However, we have also noticed that the USDCAD price action has become out of kilter recently, and this can be attributed to price action falling out of line with fundamental analysis and where traders have been preferring to trade on the basis of technical analysis. But be warned, fundamental reasons will catch up eventually and make the relevant corrections.
let’s set out our reasoning behind this theory:


In this daily chart of the USDCAD, pair we can see that the price action, which had previously been contained within the 1.2966 to 1.3575 area, has spiked higher to reach a multi-year high at 1.4664 on the 19th March 2020. There are several reasons for this, including the perceived Covid-19 related hit to the Canadian economy, which affected and devalued the Canadian dollar.

 

But if we take a look at this chart of WTI, we can also see that the 2019 to 2020 price of a barrel of crude oil range of $50 to $66 has spiked lower to $21 per barrel and therefore this would have been the main contributor for the Canadian dollar spiking higher because traders envisaged that the low price of oil, which is attributed to a global slowdown and a lack of demand, would devalue the Canadian dollar and that is exactly what happened; Oil price lower, Canadian Dollar value lower.


Let’s move forward to 30th April where the price of oil has continued to collapse, at one point going into negative territory to – $40 a barrel for WTI for May’s futures contract, which is the first time in history that this has ever happened. But at this point, we can see that price has somewhat recovered to $11 dollars per barrel. And we might, therefore, expect that the Canadian dollar has also weakened.


However, on the same day of the oil low, 30th April, the Canadian dollar has rallied higher in value, with the USDCAD showing a low of 1.3843, its highest level in six weeks. Before moving higher again to 1.4100 where it currently sits.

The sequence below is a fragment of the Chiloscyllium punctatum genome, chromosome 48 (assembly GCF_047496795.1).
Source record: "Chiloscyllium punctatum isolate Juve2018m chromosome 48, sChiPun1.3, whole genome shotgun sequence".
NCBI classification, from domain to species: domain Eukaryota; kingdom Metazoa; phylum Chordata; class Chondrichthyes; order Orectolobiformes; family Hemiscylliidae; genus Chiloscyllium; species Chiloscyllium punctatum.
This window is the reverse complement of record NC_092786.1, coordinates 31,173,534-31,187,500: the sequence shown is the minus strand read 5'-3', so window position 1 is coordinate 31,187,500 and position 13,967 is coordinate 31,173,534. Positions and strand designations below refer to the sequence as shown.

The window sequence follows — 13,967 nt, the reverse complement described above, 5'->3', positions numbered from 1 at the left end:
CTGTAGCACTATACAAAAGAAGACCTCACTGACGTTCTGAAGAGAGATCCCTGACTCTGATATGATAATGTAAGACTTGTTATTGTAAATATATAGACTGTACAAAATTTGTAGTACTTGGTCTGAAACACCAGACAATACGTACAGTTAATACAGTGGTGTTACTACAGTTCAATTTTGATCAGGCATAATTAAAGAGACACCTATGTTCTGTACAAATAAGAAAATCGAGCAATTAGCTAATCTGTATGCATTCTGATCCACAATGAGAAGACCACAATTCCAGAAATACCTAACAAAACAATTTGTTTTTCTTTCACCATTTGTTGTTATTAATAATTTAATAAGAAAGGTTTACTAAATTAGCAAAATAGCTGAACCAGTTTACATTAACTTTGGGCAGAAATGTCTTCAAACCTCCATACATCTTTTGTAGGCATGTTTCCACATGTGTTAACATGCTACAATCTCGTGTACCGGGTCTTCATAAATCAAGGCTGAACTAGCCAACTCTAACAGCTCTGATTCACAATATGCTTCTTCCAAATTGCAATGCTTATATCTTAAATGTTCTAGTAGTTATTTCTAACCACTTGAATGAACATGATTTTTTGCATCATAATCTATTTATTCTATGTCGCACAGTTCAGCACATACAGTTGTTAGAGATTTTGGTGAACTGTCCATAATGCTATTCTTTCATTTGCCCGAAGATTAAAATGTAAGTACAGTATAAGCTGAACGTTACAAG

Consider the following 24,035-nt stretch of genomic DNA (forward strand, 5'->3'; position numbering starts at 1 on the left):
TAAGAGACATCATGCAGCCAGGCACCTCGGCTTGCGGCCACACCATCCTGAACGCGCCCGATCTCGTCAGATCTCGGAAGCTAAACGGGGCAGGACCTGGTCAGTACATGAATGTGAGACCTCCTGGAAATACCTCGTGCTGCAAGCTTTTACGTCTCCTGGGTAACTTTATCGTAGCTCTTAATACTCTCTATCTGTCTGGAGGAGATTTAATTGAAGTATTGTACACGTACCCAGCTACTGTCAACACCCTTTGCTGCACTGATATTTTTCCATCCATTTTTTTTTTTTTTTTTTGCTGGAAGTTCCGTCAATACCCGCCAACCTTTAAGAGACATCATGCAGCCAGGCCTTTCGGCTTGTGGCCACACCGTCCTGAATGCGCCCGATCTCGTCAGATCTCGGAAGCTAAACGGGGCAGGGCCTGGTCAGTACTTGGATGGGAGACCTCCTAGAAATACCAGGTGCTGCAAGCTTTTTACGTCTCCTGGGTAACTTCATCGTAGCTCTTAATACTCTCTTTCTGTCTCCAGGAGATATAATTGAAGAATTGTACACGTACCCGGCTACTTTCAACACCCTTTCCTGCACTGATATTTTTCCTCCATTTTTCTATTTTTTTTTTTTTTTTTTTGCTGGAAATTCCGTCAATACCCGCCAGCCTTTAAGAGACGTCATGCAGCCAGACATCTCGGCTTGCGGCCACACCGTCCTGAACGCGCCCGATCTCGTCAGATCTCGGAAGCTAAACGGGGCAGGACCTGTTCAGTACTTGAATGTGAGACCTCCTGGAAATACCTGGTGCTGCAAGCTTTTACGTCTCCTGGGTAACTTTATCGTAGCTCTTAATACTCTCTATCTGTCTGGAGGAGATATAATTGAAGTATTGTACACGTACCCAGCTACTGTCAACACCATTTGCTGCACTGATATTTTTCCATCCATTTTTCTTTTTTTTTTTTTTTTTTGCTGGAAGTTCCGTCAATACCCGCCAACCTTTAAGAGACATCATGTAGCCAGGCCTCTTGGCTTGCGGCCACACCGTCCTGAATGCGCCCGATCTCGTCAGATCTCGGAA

While some of the increase in the value could have been attributed to the oil price coming off of its low, especially the minus figures, on hopes of a fuel demand recovery, the prospects of further economic stimulus by the Canadian government, and the gradual reopening of western economies, we can be in no doubt that there has been a lag in fundamental analysis, and where traders have preferred to move with technical analysis, during the period of 19th March to 30th April.
However even if things began to get back to normal, this is going to be an extremely long process, and yet many oil-producing countries such as Saudi Arabia and Russia keep pumping out oil in a high volume regardless of the slowdown in global economic growth and where the

surplus of oil in storage all around the world is not likely to be consumed until 2022, according to some analysts.
Therefore no matter what type of recovery we see, and it won’t be rapid until there is a cure for Covid-19, on the basis of supply and demand, we will see low oil prices for a long time to come. Therefore we should expect the US dollar CAD to continue to rise, perhaps to previous highs of $1.46, as the fundamentals catch up with the technicals.